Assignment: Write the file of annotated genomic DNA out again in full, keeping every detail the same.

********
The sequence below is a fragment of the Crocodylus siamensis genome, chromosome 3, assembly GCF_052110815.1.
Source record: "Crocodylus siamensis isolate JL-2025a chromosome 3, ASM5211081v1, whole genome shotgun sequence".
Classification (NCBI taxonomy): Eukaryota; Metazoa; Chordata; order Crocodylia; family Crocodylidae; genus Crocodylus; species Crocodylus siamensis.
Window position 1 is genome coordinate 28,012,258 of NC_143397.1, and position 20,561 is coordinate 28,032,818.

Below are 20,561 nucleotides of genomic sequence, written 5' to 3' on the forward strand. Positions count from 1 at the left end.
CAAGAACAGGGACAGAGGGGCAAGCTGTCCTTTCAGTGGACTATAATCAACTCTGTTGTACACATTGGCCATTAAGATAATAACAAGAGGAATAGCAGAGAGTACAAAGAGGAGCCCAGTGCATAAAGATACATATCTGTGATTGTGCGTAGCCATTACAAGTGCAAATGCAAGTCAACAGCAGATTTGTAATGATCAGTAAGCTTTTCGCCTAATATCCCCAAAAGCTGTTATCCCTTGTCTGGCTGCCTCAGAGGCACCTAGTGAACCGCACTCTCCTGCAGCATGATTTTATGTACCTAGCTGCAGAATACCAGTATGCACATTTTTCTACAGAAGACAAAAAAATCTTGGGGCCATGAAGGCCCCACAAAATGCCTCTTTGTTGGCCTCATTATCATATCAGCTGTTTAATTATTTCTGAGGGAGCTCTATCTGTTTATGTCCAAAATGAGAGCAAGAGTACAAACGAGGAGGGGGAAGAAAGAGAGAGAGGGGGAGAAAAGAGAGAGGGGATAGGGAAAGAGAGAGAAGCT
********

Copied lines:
The sequence below is a fragment of the Crocodylus siamensis genome, chromosome 3, assembly GCF_052110815.1.
Source record: "Crocodylus siamensis isolate JL-2025a chromosome 3, ASM5211081v1, whole genome shotgun sequence".
Classification (NCBI taxonomy): Eukaryota; Metazoa; Chordata; order Crocodylia; family Crocodylidae; genus Crocodylus; species Crocodylus siamensis.
Window position 1 is genome coordinate 28,012,258 of NC_143397.1, and position 20,561 is coordinate 28,032,818.

Below are 20,561 nucleotides of genomic sequence, written 5' to 3' on the forward strand. Positions count from 1 at the left end.
CAAGAACAGGGACAGAGGGGCAAGCTGTCCTTTCAGTGGACTATAATCAACTCTGTTGTACACATTGGCCATTAAGATAATAACAAGAGGAATAGCAGAGAGTACAAAGAGGAGCCCAGTGCATAAAGATACATATCTGTGATTGTGCGTAGCCATTACAAGTGCAAATGCAAGTCAACAGCAGATTTGTAATGATCAGTAAGCTTTTCGCCTAATATCCCCAAAAGCTGTTATCCCTTGTCTGGCTGCCTCAGAGGCACCTAGTGAACCGCACTCTCCTGCAGCATGATTTTATGTACCTAGCTGCAGAATACCAGTATGCACATTTTTCTACAGAAGACAAAAAAATCTTGGGGCCATGAAGGCCCCACAAAATGCCTCTTTGTTGGCCTCATTATCATATCAGCTGTTTAATTATTTCTGAGGGAGCTCTATCTGTTTATGTCCAAAATGAGAGCAAGAGTACAAACGAGGAGGGGGAAGAAAGAGAGAGAGGGGGAGAAAAGAGAGAGGGGATAGGGAAAGAGAGAGAAGCT